Joe Bloggs:An Unlikely Hussar Part 36 How my army football success led to my love of German football

QRIH Football team 1970 colour

My football throughout my time in the army thus far had been an important part of my training for athletics as well as a great way to enjoy myself with my team members and work colleagues. Our Queens Royal Irish Hussars team of 1970 was easily the best I have ever played in. After my Commonwealth Games disappointment in 1970, I still believed I had a couple of decathlons left in me. I continued to compete in high jump, long jump and sprints as individual events and won many more medals in various competitions. However, I decided to shelve my decathlon ambitions for the time being and enjoy playing all my other sports. I would spend more time on my football skills and develop my ability in that sport because many coaches had told me that with my speed and ability to head the ball accurately, I could be a very good centre forward. The advice came from people whose opinions I respected because they were themselves good footballers and coaches, so I took it. The army, as ever, played a big part in supporting me and enabling me to do this. I found that I enjoyed the game much more when I was playing as centre forward as it was much more challenging than my old position of right winger and I really began to excel as a player. As a team we won all the football competitions in Dorset in 1970, including the Dorset League Cup as well as the Cavalry Cup at Burton Court in London. The coach and other ten players must all get credit for those victories.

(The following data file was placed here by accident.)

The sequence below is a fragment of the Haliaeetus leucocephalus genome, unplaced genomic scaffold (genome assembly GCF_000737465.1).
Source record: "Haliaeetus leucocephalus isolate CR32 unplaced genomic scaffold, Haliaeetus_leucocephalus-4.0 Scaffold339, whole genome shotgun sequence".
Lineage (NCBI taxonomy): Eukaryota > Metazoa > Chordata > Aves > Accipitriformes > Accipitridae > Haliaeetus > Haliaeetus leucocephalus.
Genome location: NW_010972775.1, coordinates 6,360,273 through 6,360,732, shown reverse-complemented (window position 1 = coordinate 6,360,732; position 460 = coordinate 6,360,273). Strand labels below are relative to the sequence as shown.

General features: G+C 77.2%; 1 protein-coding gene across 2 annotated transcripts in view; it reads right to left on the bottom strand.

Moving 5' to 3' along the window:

The regiment moved back to Germany at the end of this year, so it was a busy time. While making up MFO boxes, packing and labelling them and carrying out engagements with the band until our instruments, music and uniforms had to be packed, I kept up my fitness and strength by doing lots of cross country running with Johnno Johnson, Terry Reddings and Charlie Allen. I intended to join a German athletics club when I arrived in Paderborn, so I wanted to be in good shape. Eventually the instruments and uniforms had to be packed so it was very busy but since it was all well organised it was easy to cope with. Although I knew Germany well, I had never been to Paderborn before, so it was an exciting prospect to be stationed there but sad to say goodbye to friends and teams in Dorset. Once the crates and boxes had been collected, my family drove in two cars to Harwich to board the ferry to the Hook of Holland. The children particularly enjoyed the excitement of going on the car ferry and driving through the Dutch, Belgian and German countryside to reach Bergen and their grandmother’s home. We stayed there for a few weeks while awaiting news of a married quarter to be available for us. I drove down to Paderborn to look around my new posting and since no quarter was available, to look for private accommodation to rent. It was a nice area but I had no success in finding a suitable place to live. However, there was no shortage of offers from local football teams seeking me as a player. To start with, a footballing friend of mine, Graham Haig, of the 4th 7th Dragoon Guards, came to see me and said he had told his current team, Tus Sennelager that a good player he knew would soon be coming to Paderborn so they should speak to me. Reps from Tus Sennelager came to see me in Bergen at my mother-in-law’s house and explained their team background, its owner, their aims and terms and conditions to me. At the same time, officials from another team in a higher division also visited me and offered me excellent conditions including a house a car and finance as well. They were lovely people, but unfortunately their town was too far away from Paderborn for me to travel daily in to work, so I had to turn it down. I hit it off straight away with the Tus Sennelager reps, especially Oscar Heining who was an ex professional footballer himself. He invited me to visit the club and view its facilities, so I accepted. The club included players from all over North Rhine Westphalia, as well as workers from owner Juppi Peitz’s massive engineering business and even some Polish and Jugoslavians.